Do you really need another cooling system?
Cooling is one of the least understood and most overlooked aspects of data center operation. There are a lot of misconceptions about cooling – a few are based on some logic, others are downright ridiculous.
One example is the belief that adding more cooling capacity to the data center will keep the IT equipment cooler and reduce the risk of downtime – which we all know is the worst-case scenario for a data center.
Let’s look at some facts.
Fact 1: Cooling systems operate best and most energy-efficient when they are working hard.
What does that mean? Cooling systems are designed to remove heat. They operate best when there is a high delta temperature (∆T) between the return air temperature from the IT equipment, and the supply air being pushed out into the room. We have seen many cases of a ∆T of less than 3°C, which means the cooling unit is doing very little cooling and operating very inefficiently. Effectively it’s operating as a large fan.
There are a few reasons this occurs, including:
- having too much cooling in the data center
- poor placement of the cooling units, resulting in it being unable to pull much heat from the room
- a very lightly loaded data center, which in turn generates very little heat
Ideally, ∆T should be in the range of 7°C to 10°C. Anything less than this means the cooling unit is not operating at an optimum level.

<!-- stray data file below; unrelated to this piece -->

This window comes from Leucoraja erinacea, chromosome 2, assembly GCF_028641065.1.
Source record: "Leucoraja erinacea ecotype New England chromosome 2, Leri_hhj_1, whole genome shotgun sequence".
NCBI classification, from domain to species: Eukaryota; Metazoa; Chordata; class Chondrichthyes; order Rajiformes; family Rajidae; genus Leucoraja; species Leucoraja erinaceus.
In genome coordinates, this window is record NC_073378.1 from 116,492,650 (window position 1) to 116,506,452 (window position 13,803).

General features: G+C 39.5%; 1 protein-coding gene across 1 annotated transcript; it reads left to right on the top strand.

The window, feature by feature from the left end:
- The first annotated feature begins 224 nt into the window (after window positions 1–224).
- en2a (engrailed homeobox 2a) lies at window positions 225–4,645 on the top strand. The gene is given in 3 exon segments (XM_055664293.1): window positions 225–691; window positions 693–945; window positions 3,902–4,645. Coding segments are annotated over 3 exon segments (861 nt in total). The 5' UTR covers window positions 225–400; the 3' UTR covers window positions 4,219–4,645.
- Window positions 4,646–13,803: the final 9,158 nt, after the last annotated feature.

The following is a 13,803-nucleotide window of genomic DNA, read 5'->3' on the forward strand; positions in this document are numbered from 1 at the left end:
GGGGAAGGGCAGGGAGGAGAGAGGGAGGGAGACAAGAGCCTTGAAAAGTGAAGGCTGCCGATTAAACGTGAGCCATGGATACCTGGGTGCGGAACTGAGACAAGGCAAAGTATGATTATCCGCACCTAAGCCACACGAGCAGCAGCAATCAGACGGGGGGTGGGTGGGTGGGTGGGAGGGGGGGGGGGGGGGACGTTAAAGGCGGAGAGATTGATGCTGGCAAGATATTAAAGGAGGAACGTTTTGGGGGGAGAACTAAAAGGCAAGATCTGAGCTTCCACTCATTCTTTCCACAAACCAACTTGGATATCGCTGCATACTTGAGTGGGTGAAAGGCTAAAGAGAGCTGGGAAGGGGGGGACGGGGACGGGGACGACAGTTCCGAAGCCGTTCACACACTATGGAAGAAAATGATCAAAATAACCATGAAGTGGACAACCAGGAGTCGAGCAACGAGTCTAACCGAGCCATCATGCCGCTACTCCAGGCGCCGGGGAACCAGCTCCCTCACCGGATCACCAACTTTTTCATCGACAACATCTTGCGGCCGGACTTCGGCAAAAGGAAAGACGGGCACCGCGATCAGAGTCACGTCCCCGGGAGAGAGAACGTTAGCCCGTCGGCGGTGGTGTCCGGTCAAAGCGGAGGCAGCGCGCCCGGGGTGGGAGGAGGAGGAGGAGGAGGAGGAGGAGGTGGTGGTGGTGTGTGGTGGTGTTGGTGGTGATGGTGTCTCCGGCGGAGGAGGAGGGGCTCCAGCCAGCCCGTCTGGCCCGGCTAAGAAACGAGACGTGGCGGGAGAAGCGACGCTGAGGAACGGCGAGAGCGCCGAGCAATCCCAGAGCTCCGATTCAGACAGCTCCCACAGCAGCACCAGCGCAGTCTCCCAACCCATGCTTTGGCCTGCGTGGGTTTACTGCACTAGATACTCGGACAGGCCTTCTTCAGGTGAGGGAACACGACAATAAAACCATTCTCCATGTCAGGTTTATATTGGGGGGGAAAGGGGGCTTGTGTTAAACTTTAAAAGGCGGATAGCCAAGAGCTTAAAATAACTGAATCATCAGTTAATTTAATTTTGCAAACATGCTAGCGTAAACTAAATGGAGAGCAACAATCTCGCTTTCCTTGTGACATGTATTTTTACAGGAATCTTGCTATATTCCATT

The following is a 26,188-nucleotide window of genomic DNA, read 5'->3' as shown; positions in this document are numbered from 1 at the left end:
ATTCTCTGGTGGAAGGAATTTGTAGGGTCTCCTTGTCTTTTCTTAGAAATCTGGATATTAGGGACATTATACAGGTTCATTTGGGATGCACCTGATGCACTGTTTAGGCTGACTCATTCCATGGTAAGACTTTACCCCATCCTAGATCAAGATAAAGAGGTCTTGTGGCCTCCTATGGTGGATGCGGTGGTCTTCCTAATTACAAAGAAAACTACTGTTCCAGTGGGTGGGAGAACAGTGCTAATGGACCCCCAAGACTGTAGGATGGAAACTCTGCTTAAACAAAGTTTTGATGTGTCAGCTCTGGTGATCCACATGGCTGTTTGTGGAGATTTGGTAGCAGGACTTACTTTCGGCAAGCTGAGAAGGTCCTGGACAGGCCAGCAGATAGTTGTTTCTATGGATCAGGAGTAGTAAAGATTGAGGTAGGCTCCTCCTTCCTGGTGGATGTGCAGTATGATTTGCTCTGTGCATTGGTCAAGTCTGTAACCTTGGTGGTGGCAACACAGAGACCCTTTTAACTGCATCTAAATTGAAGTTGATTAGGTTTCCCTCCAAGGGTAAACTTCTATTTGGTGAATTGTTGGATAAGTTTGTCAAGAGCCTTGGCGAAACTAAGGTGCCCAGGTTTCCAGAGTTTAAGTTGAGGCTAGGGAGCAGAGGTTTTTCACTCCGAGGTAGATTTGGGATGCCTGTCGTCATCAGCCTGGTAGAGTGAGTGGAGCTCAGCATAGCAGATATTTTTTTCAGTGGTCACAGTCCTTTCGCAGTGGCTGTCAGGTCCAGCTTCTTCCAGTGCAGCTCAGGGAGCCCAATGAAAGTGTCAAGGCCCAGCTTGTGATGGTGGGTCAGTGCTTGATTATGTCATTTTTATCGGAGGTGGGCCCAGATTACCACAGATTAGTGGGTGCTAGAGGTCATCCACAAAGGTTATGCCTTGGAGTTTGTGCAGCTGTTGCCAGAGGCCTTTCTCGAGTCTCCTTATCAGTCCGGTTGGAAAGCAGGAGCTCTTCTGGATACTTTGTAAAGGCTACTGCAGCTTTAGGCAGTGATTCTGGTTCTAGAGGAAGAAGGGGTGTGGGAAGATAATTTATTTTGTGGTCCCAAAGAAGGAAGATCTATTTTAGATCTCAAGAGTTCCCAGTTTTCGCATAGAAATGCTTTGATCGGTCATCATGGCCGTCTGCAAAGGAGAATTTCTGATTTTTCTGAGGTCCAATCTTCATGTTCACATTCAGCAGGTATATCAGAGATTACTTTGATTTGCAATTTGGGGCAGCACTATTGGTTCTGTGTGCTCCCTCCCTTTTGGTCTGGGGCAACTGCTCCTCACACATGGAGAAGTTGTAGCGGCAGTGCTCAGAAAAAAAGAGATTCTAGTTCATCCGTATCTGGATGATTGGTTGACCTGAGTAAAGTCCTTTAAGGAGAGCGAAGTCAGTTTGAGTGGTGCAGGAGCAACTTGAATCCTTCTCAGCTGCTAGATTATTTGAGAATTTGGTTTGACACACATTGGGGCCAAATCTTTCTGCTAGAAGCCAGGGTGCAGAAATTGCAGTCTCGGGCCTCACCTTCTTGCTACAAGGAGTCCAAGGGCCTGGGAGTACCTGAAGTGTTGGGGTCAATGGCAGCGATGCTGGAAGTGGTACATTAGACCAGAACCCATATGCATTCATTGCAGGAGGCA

Fact 2: Cooling system location determines the level of cooling performed.
A common misconception is that all cooling units pull the same amount of heat from the data center, regardless of their location. Exhaust air from servers is hot and rises toward the ceiling. Consequently, cooling units closest to the exhaust air will pull most air and heat from the room. Meaning, you can have some cooling units operating at 100% capacity while others are operating at 25% capacity or less.
This inconsistency in operation can result in hot spots. The units operating at a low level of cooling may not be providing sufficient cool air to some servers – often resulting in the erroneous conclusion that more cooling is needed.
Fact 3: Airflow should be closely matched to the requirements of the IT equipment
Another common misconception is that more airflow is better.